Why the FPL is a BFD

John Taylor: May 22, 20120 Comments

Budgeting is sometimes called an educated guess. What’s coming in, what’s being spent – and determining the value of a gizmo or someone’s time and output. And given that the California and federal budgets are Big Financial Disasters, some UCLA researchers took a look at a very important benchmark used to determine – among other things – who qualifies for private or public healthcare assistance. For instance, how much of a discount you might get on your hospital bill.

And they’ve judged that the FPL – federal poverty level – is a bad guideline particularly in California because it does not factor in the high costs of basic living expenses in the state.  They say, for example, this year’s definition of the FPL for a couple – $15,130 – should actually be three times higher in some areas of the state.  So there is much more poverty in California than is being accurately counted – despite the fact there are many more refined markers available than the FPL.

A little history. The FPL was first adopted in 1965, researchers say, based on surveys that indicated the average American family in the 1950s spent one-third of their income on food. Since then, the tool has been adjusted by the consumer price index but has not been altered to reflect the rising costs of living or that we might spend more on mortgages or rentals each month than we do on food.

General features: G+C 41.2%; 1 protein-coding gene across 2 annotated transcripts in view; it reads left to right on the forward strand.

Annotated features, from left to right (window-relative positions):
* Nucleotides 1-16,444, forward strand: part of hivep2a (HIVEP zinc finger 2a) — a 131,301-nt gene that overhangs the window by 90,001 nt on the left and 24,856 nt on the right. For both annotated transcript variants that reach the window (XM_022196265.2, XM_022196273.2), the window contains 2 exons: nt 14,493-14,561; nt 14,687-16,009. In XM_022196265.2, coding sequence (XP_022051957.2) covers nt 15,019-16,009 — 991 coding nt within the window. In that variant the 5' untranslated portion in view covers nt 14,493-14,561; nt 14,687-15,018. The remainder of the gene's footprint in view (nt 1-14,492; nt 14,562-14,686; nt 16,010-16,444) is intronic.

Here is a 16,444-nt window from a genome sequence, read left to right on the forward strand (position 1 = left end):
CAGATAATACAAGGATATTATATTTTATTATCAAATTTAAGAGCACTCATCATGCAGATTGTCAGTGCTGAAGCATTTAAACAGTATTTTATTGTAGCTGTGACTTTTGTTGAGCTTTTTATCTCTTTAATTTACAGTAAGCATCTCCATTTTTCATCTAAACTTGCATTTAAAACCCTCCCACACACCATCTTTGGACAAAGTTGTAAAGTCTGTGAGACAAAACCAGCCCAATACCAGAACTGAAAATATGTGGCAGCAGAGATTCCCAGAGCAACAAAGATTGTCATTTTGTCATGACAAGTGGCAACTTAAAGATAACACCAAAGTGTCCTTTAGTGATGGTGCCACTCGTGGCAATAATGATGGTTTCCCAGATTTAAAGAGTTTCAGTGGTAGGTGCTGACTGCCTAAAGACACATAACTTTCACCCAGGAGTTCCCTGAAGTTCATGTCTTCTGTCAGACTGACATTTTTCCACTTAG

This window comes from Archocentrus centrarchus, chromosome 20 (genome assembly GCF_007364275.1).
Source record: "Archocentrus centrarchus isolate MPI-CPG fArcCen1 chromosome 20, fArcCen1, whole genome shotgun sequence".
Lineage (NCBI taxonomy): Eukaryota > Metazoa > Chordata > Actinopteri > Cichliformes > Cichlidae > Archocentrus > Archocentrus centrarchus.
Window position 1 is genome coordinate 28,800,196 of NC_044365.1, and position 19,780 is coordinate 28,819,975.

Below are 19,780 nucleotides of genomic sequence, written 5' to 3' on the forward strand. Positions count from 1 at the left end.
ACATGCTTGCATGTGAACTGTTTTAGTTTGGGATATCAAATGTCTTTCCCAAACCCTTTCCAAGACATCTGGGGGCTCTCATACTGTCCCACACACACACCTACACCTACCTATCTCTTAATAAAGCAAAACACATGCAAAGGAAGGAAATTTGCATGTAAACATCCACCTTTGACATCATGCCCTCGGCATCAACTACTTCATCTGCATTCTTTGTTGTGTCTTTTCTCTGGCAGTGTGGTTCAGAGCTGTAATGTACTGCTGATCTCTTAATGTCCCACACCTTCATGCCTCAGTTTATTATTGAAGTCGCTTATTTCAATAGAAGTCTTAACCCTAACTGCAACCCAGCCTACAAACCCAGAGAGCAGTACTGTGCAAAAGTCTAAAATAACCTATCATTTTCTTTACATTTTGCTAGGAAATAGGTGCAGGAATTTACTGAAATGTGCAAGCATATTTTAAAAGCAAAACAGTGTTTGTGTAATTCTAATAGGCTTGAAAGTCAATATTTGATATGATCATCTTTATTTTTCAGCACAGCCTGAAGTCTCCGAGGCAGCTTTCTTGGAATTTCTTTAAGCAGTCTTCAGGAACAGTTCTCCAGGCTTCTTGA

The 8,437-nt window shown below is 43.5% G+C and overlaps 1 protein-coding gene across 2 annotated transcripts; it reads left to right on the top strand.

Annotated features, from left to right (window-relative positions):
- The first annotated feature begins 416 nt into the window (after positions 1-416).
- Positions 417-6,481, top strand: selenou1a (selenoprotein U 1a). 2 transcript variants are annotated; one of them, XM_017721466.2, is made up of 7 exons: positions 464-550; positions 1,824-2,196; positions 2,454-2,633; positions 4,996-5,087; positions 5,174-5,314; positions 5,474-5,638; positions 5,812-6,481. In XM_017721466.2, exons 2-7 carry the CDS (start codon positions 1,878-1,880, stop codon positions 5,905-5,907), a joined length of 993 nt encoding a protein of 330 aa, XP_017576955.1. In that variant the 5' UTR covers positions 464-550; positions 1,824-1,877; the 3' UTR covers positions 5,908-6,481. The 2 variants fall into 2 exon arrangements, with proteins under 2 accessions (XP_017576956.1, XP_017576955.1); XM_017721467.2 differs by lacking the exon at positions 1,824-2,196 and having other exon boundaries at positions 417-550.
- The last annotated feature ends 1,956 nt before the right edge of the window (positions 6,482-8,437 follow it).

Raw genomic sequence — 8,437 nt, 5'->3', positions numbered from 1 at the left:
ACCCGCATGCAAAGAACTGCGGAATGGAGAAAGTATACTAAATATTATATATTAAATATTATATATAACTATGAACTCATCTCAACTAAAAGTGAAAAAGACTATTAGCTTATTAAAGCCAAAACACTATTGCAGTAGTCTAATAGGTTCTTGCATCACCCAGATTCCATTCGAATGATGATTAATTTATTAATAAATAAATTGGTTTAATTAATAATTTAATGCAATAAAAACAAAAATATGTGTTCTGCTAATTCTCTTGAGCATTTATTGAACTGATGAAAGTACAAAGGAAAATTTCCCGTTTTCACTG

So, because of the FPL, some Californians find they don’t have enough money to cover their basic needs but aren’t deemed poor enough to qualify for various aid programs.  And let’s not forget that those assistance programs, including government funding for hospitals, are facing enormous whacks from lawmakers in DC and Sacramento.

To quote from the UCLA Center for Health Policy Research brief: “Having data that can accurately capture the complexity of the current social and economic reality in California can contribute to innovative solutions to help California’s most vulnerable populations.”

Translation:  We’re using an antiquated tool because it’s become embedded in the world of wonks who divvy up dollars and, ultimately, deny or limit healthcare.
 

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